Time flies, right? Hopefully, you’ve planned something interesting to explore your academic interests this summer. If not, there is still time! It might be too late for a formal summer program (a good thing, OK to skip these!) or linking up with a local faculty member to engage in research or work in their lab. Still, it is not too late to get a job and design an independent mini-project or community engagement activity.
You will also want to spend time on your college application materials, so don’t feel like you need to fill your entire summer with a laundry list of activities. Instead, it is best to do one or two things that are well-thought-out and meaningful and leave time for app work and some relaxation before senior fall because it will be an insanely busy time for you!
If you’ve finished or are nearly finished with the ACT/SAT, you might also want to consider starting your Common Application essay and completing the base data of your Common App this spring/early summer. If you are in need of essay guidance—shameless plug—grab a copy of The Complete College Essay Handbook: A Step-by-Step Guide to Writing the Personal Statement and the Supplemental Essays.
A big ticket item is preparing for and completing standardized testing. Take an ACT and SAT diagnostic and meet with a tutor to determine which test might be best for you, and then put a formal plan and timeline in place to prepare for that test. Junior year is no joke academically, and you’ll likely take the ACT or SAT more than once, so starting prep this summer is a good idea.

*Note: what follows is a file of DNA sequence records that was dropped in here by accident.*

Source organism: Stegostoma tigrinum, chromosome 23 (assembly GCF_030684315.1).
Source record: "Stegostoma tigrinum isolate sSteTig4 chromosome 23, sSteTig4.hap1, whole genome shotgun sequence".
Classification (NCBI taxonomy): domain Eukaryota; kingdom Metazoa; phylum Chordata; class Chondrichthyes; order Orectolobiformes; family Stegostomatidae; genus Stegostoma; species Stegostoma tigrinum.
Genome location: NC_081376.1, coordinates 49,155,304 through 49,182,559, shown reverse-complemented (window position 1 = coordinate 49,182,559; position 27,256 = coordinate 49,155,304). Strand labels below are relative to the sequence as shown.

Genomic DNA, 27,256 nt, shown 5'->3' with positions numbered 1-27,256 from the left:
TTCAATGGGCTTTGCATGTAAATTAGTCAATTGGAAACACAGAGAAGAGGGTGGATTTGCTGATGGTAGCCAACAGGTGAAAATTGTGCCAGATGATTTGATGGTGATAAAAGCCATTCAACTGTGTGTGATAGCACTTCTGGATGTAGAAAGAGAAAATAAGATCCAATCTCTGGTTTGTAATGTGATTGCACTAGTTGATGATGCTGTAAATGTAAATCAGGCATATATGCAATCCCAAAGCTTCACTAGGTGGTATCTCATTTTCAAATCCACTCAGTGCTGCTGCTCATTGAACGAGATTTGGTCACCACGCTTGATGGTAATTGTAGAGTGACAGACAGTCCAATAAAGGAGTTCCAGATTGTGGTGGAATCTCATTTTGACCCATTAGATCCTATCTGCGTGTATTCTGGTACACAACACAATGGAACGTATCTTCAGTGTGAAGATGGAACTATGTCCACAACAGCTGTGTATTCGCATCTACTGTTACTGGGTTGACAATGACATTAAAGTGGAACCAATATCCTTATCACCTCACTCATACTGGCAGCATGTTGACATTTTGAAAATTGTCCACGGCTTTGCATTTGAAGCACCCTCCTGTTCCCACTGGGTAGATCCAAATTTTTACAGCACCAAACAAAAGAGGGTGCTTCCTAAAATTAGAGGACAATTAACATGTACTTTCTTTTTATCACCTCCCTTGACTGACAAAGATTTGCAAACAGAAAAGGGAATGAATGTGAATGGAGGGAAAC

Like rising seniors, hopefully, you’ve got something interesting planned to help you explore your academic interests. The same guidance above applies. Here’s why this is important: colleges aim to create diverse, well-balanced classes made up of students with a range of identities and academic interests. For this reason, most colleges will consider your major of interest when making admissions decisions—and you need to have coursework and extracurriculars that demonstrate your interest. For the most competitive majors (CompSci, business, engineering, pretty much anything STEM, to name a few), demonstrating a high level of understanding paired with experience gained outside of school is critical if you want to stand out as an application. This is, of course, on top of stellar grades and test scores.
If you don’t know what your academic narrative is, now’s the time to decide and work on developing it; if you’re lost on how, reach out.
Rising Sophomores and Freshmen
Summers are for exploring! You could attend a pre-college program on a college campus, get a job, read, take free classes online, and volunteer. The key is to do something, or preferably, a few things! Get out there and get some experience and exposure—it’s how you figure things out. Make sure to write down everything you get involved. You’ll need a resume or activity sheet for college, and you can start it now. If you are fairly certain what you might want to study in college, pursue an opportunity this summer that helps tell that story.
The school year can be a grind, and your “job” is getting the best grades you can while balancing the limited time you have to spend on extracurriculars with homework…and hopefully some sleep. No matter what year you are in high school, think of summer as a time to explore, recharge, and dip into (or dig deeper into!) what you might not have time for from September through May.
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